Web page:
A rebound in the price of oil and natural gas helped drive sharp gains for energy and financial companies, nudging U.S. stocks mostly higher Friday.
That offset a slide in the technology sector following disappointing earnings from Microsoft, Google parent Alphabet and other big names.
The Dow Jones industrial average eked out a tiny gain, while the Standard & Poor’s 500 index closed essentially flat. Both ended the week higher. But the tech-heavy Nasdaq composite fell short on both counts.
“The Nasdaq took a hit today,” said Erik Davidson, chief investment officer at Wells Fargo Private Bank.
The Dow rose 21.23 points, or 0.1 percent, to 18,003.75. The S&P 500 index added 0.10 points to 2,091. The Nasdaq composite index lost 39.66 points, or 0.8 percent, to 4,906.23.
Trading was listless for much of the day, with the Dow and S&P 500 wavering between small gains and losses as the Nasdaq stayed in the red.
As was the case much of the week, investors were mostly focused on company earnings and energy prices.
The latter helped lift several oil and gas companies.
Southwestern Energy notched the biggest gain in the S&P 500. The stock vaulted $1.60, or 15 percent, to $12.27. Range Resources jumped $2.58, or about 7 percent, to $39.75, while Chesapeake Energy climbed 36 cents, or 5.8 percent, to $6.55.
Benchmark U.S. crude rose 55 cents, or 1.3 percent, to close at $43.73 a barrel in New York. Brent crude, used to price international oils, gained 58 cents, or 1.3 percent, to close at $45.11 a barrel in London. Natural gas gained 7 cents, or 3.5 percent, to close at $2.14 per 1,000 cubic feet.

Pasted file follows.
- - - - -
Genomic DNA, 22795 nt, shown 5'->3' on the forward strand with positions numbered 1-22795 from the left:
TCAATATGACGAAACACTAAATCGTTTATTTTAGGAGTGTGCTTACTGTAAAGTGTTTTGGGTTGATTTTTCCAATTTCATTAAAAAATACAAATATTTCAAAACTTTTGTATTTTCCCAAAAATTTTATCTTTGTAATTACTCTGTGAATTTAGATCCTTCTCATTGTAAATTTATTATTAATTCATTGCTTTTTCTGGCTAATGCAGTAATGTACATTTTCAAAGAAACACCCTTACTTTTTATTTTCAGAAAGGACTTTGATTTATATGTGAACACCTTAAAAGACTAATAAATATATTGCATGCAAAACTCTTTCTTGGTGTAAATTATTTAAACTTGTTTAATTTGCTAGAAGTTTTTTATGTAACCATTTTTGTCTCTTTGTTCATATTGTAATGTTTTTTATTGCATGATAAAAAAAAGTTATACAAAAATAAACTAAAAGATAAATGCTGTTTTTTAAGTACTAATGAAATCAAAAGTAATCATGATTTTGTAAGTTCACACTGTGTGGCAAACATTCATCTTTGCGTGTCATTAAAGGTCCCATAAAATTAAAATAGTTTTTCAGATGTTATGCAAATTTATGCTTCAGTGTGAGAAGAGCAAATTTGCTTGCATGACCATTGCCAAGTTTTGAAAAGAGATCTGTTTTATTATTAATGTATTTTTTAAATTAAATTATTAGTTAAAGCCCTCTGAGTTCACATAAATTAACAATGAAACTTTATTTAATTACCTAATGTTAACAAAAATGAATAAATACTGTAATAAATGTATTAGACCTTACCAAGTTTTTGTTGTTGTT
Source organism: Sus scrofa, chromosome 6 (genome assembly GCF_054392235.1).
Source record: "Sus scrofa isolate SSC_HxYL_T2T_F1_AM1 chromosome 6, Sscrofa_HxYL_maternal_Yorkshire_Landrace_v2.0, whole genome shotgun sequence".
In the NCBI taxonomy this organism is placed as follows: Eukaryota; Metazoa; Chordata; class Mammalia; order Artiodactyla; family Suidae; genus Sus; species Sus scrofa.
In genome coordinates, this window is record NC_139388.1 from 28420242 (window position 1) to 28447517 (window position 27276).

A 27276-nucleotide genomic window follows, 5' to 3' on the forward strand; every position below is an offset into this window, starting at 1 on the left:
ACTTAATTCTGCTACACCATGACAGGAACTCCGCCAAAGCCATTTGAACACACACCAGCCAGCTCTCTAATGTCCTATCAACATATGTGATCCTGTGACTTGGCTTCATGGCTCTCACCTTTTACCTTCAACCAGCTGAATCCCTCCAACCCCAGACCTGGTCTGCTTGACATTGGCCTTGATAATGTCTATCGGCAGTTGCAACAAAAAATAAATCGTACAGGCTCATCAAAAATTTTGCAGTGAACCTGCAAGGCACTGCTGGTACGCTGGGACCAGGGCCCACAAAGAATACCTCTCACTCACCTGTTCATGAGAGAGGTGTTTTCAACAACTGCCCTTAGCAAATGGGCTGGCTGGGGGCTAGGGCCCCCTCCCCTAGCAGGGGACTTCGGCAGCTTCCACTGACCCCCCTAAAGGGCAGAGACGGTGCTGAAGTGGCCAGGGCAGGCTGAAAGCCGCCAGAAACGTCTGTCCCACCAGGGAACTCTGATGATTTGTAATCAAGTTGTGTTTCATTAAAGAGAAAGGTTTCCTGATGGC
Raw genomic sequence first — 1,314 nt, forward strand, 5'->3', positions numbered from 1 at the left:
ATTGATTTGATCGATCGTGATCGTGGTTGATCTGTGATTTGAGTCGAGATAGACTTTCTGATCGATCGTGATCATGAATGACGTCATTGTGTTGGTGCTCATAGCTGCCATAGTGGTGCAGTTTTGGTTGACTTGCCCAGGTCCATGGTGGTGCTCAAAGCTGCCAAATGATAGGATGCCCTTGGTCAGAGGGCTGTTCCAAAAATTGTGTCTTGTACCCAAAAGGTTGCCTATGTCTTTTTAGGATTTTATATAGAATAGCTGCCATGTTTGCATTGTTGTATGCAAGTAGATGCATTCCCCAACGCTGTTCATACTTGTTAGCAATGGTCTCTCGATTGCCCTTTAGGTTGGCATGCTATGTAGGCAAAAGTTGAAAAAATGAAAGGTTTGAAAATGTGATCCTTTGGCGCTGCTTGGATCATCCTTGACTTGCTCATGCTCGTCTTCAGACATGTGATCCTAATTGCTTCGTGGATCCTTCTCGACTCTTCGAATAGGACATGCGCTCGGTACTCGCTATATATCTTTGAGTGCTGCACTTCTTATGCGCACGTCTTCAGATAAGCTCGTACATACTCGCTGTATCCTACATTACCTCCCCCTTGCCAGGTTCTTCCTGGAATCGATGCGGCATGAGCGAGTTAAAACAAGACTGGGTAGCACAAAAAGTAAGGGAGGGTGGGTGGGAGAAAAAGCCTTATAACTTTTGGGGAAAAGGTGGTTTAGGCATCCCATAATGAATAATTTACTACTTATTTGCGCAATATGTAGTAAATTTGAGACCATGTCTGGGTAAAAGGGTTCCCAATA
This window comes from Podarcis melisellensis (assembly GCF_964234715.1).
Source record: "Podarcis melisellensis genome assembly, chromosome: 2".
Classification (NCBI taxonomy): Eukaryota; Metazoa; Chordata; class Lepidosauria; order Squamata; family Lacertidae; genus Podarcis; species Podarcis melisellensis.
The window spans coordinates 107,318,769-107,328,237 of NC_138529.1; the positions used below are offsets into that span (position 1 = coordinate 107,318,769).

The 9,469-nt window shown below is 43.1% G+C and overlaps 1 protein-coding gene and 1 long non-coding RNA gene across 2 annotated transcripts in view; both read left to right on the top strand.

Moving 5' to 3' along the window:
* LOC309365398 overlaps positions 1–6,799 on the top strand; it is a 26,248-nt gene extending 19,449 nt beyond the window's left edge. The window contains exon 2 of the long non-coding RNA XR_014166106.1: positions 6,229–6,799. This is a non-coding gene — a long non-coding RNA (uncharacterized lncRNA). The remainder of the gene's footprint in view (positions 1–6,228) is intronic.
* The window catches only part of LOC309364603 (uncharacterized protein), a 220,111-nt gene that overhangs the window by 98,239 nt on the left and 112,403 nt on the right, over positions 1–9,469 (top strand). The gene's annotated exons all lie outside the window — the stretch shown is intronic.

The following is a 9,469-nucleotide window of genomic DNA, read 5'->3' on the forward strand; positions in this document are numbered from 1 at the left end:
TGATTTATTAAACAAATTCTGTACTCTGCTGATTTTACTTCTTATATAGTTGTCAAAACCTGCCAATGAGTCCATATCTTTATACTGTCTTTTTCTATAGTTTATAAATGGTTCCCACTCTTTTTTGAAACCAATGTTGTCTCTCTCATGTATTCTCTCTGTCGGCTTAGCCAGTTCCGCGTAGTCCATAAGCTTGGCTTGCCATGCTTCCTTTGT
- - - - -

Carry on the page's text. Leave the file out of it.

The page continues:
Investors cheered earnings from Norfolk Southern, which jumped 10.5 percent after the railroad operator slashed costs during its latest quarter. The stock rose $8.70 to $91.33.
Quarterly results from several big-name companies failed to impress traders, however.
American Airlines Group fell 4.5 percent after the company said weaker fares and labor costs cut into its revenue in the first quarter. The stock shed $1.80 to $38.21.
Investors sold shares in Starbucks after the coffee chain reported disappointing sales growth for the first three months of the year. The stock lost $2.96, or about 5 percent, to $57.68.
Microsoft fell 7.2 percent, making it the biggest decliner in the S&P 500. The stock lost $4 to $51.78, while Alphabet slid $42.23, or 5.4 percent, to $737.77. Overall, the technology sector was off about 2 percent.
Despite the declines, investors seemed to conclude that the issues driving lackluster results at Alphabet and Microsoft were largely confined to those companies, Davidson said.
“The broader market doing better,” he said. “Energy has to be part of that.”
Major stock indexes in Europe ended lower.
Germany’s DAX fell 0.6 percent, while France’s CAC 40 slipped 0.3 percent. Britain’s FTSE 100 declined 1.1 percent. In Asia, Hong Kong’s Hang Seng index fell 0.7 percent. Tokyo’s Nikkei 225 rose 1.2 percent. Seoul’s Kospi slid 0.3 percent and Sydney’s S&P ASX 200 lost 0.7 percent.
In other energy futures trading, wholesale gasoline added about a penny to close at $1.53 a gallon. Heating oil also rose a penny to close at $1.31 a gallon.
Precious and industrial metals futures were mixed. Gold fell $20.30, or 1.6 percent, to $1,230 an ounce, silver slid 19 cents, or 1.1 percent, to $16.90 an ounce and copper rose about a penny to $2.26 a pound.
Bond prices fell. The yield on the 10-year Treasury note rose to 1.89 percent from 1.86 late Thursday.
In currency markets, the dollar gained to 111.67 yen from Thursday’s 109.53 yen. The euro fell to $1.1245 from $1.1295.